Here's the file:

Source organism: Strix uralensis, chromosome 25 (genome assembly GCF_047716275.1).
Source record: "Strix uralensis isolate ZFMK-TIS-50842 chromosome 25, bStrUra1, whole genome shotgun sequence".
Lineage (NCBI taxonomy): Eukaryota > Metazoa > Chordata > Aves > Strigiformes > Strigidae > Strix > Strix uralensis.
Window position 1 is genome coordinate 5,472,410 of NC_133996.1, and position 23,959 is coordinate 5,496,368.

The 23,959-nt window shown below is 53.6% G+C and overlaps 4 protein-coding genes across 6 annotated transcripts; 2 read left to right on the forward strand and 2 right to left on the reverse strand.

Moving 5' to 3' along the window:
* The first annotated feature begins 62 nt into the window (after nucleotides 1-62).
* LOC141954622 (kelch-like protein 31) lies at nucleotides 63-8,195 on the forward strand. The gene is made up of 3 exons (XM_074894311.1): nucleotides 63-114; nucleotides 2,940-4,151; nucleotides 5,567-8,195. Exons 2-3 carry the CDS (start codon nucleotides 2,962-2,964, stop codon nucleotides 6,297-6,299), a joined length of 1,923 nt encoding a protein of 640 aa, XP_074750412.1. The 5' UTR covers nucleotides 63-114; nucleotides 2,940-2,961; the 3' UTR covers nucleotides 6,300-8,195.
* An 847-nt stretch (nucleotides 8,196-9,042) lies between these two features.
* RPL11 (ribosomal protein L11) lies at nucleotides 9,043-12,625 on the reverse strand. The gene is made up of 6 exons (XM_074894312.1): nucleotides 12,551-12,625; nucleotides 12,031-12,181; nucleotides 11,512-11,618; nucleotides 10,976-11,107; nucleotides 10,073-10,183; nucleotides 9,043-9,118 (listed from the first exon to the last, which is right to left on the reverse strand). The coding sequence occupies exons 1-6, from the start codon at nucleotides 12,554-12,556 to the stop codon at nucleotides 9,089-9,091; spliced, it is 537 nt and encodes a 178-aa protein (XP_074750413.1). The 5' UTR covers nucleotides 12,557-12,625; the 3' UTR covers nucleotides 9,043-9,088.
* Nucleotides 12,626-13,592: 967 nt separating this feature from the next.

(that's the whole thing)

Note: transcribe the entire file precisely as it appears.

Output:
Source organism: Strix uralensis, chromosome 25 (genome assembly GCF_047716275.1).
Source record: "Strix uralensis isolate ZFMK-TIS-50842 chromosome 25, bStrUra1, whole genome shotgun sequence".
Lineage (NCBI taxonomy): Eukaryota > Metazoa > Chordata > Aves > Strigiformes > Strigidae > Strix > Strix uralensis.
Window position 1 is genome coordinate 5,472,410 of NC_133996.1, and position 23,959 is coordinate 5,496,368.

The 23,959-nt window shown below is 53.6% G+C and overlaps 4 protein-coding genes across 6 annotated transcripts; 2 read left to right on the forward strand and 2 right to left on the reverse strand.

Moving 5' to 3' along the window:
* The first annotated feature begins 62 nt into the window (after nucleotides 1-62).
* LOC141954622 (kelch-like protein 31) lies at nucleotides 63-8,195 on the forward strand. The gene is made up of 3 exons (XM_074894311.1): nucleotides 63-114; nucleotides 2,940-4,151; nucleotides 5,567-8,195. Exons 2-3 carry the CDS (start codon nucleotides 2,962-2,964, stop codon nucleotides 6,297-6,299), a joined length of 1,923 nt encoding a protein of 640 aa, XP_074750412.1. The 5' UTR covers nucleotides 63-114; nucleotides 2,940-2,961; the 3' UTR covers nucleotides 6,300-8,195.
* An 847-nt stretch (nucleotides 8,196-9,042) lies between these two features.
* RPL11 (ribosomal protein L11) lies at nucleotides 9,043-12,625 on the reverse strand. The gene is made up of 6 exons (XM_074894312.1): nucleotides 12,551-12,625; nucleotides 12,031-12,181; nucleotides 11,512-11,618; nucleotides 10,976-11,107; nucleotides 10,073-10,183; nucleotides 9,043-9,118 (listed from the first exon to the last, which is right to left on the reverse strand). The coding sequence occupies exons 1-6, from the start codon at nucleotides 12,554-12,556 to the stop codon at nucleotides 9,089-9,091; spliced, it is 537 nt and encodes a 178-aa protein (XP_074750413.1). The 5' UTR covers nucleotides 12,557-12,625; the 3' UTR covers nucleotides 9,043-9,088.
* Nucleotides 12,626-13,592: 967 nt separating this feature from the next.